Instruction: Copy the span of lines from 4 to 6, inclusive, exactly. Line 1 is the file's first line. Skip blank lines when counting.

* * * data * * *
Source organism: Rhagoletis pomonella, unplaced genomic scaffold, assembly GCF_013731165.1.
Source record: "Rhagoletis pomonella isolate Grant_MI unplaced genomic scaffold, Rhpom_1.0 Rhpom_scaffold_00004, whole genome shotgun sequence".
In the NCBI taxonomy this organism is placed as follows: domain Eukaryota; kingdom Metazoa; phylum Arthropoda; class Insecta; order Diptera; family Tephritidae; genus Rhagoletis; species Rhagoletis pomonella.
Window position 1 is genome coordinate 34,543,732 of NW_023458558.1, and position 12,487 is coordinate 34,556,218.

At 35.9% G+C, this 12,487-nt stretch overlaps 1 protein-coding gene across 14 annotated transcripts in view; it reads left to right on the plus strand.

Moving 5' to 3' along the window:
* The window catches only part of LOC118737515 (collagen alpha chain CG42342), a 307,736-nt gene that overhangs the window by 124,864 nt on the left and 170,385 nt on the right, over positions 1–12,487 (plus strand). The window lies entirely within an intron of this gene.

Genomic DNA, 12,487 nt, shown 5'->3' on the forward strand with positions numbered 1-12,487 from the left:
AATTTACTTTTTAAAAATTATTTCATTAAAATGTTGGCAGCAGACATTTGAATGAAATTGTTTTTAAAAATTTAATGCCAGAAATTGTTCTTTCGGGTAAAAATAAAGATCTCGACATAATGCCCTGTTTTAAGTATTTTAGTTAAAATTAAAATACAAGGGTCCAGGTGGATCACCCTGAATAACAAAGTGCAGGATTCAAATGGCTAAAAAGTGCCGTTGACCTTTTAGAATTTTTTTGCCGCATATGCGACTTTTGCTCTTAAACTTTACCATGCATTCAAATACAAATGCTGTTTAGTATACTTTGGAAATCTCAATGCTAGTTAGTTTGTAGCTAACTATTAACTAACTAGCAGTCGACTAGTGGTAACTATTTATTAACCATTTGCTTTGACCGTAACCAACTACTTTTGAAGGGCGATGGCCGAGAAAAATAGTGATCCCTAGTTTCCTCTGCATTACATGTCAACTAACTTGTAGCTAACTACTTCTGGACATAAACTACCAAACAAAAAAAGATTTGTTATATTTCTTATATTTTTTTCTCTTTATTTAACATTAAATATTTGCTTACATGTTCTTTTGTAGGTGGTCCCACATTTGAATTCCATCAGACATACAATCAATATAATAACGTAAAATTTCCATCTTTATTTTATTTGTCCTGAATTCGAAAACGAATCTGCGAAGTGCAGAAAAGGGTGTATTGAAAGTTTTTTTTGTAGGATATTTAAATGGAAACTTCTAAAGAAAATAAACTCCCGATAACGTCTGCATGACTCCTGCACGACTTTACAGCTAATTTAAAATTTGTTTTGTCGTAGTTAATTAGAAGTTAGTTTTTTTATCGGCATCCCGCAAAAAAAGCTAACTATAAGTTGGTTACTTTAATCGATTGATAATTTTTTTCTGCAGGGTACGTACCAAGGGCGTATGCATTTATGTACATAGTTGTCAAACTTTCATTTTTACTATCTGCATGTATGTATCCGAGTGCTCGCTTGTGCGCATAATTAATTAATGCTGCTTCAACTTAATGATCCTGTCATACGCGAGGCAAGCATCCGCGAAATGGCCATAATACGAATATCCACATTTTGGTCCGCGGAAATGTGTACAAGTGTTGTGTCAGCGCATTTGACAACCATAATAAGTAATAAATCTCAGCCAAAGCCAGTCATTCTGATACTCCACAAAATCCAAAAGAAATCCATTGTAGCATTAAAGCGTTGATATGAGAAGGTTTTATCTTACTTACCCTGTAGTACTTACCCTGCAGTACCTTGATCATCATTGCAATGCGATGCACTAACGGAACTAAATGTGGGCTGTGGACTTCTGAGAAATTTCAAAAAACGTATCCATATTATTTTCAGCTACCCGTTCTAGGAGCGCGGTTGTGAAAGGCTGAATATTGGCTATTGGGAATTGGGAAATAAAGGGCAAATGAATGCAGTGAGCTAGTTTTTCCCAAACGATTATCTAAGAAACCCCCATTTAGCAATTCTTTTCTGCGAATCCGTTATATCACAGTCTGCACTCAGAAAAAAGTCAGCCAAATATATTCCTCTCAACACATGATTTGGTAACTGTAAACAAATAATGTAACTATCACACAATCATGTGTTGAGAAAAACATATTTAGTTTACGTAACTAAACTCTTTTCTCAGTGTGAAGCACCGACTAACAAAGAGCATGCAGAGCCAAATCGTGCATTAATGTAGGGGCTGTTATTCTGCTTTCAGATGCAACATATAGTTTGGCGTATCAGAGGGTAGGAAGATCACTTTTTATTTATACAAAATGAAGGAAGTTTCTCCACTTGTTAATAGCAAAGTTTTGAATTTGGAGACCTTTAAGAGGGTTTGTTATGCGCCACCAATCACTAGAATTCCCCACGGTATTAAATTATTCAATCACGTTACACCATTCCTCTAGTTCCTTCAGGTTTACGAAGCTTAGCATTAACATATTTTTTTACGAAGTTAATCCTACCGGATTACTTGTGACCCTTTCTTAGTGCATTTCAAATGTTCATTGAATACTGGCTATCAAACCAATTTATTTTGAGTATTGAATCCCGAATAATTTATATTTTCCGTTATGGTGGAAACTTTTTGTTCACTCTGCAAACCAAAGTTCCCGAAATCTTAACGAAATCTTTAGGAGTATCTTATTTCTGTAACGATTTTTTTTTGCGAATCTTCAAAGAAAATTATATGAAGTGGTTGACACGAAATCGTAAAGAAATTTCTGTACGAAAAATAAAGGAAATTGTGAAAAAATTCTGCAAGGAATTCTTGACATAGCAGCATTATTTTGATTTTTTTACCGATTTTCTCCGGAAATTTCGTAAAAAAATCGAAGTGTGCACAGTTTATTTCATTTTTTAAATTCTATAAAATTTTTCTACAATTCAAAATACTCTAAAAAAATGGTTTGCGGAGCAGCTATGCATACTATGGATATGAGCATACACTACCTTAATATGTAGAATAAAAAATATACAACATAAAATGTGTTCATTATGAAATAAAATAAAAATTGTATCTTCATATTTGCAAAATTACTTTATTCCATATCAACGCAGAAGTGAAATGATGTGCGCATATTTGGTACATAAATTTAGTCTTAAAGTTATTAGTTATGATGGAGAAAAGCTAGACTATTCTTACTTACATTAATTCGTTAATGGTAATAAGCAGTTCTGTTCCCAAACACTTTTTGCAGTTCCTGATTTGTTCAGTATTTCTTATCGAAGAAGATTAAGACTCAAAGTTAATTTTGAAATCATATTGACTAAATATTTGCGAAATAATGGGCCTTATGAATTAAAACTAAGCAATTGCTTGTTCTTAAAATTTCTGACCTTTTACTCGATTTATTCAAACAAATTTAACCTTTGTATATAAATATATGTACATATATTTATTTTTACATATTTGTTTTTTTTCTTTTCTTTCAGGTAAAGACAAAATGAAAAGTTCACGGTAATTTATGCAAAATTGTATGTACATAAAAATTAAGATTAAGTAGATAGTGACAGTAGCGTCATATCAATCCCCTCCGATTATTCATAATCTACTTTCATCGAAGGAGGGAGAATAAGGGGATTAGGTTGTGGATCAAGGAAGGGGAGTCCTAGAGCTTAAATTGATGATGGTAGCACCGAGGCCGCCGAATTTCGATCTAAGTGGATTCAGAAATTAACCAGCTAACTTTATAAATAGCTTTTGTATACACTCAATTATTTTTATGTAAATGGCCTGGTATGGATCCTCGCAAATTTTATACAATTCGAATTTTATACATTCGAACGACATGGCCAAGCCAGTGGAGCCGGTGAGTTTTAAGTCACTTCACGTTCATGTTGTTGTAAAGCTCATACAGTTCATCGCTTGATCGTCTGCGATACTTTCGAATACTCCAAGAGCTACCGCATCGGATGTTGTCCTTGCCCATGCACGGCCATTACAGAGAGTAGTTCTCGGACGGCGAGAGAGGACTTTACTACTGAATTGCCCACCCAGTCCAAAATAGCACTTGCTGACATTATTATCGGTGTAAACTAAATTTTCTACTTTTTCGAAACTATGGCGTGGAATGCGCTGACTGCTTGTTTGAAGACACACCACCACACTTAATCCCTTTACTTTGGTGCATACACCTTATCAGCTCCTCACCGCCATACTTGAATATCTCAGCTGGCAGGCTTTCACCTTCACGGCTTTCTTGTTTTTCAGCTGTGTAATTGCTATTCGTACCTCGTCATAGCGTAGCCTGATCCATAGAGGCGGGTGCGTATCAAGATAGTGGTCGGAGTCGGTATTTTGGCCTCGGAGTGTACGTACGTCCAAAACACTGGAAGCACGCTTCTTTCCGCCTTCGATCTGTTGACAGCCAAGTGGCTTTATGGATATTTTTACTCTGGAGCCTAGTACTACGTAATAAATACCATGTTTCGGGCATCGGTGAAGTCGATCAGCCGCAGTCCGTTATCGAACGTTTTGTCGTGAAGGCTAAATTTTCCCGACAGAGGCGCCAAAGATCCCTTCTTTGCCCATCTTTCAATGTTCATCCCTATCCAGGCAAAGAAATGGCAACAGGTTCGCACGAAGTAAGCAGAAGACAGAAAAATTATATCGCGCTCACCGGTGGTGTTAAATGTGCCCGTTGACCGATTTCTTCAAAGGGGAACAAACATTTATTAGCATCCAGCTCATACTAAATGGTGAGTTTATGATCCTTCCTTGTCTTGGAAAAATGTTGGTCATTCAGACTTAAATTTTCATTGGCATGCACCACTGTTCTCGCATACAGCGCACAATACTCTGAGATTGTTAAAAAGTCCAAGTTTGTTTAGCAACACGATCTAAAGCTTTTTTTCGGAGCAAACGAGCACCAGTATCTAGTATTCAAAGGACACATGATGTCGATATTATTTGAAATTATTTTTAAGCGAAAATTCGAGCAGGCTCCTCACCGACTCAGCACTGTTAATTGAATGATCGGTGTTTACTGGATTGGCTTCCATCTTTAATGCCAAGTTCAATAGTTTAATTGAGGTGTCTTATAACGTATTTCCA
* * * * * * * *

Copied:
Window position 1 is genome coordinate 34,543,732 of NW_023458558.1, and position 12,487 is coordinate 34,556,218.

At 35.9% G+C, this 12,487-nt stretch overlaps 1 protein-coding gene across 14 annotated transcripts in view; it reads left to right on the plus strand.

Moving 5' to 3' along the window: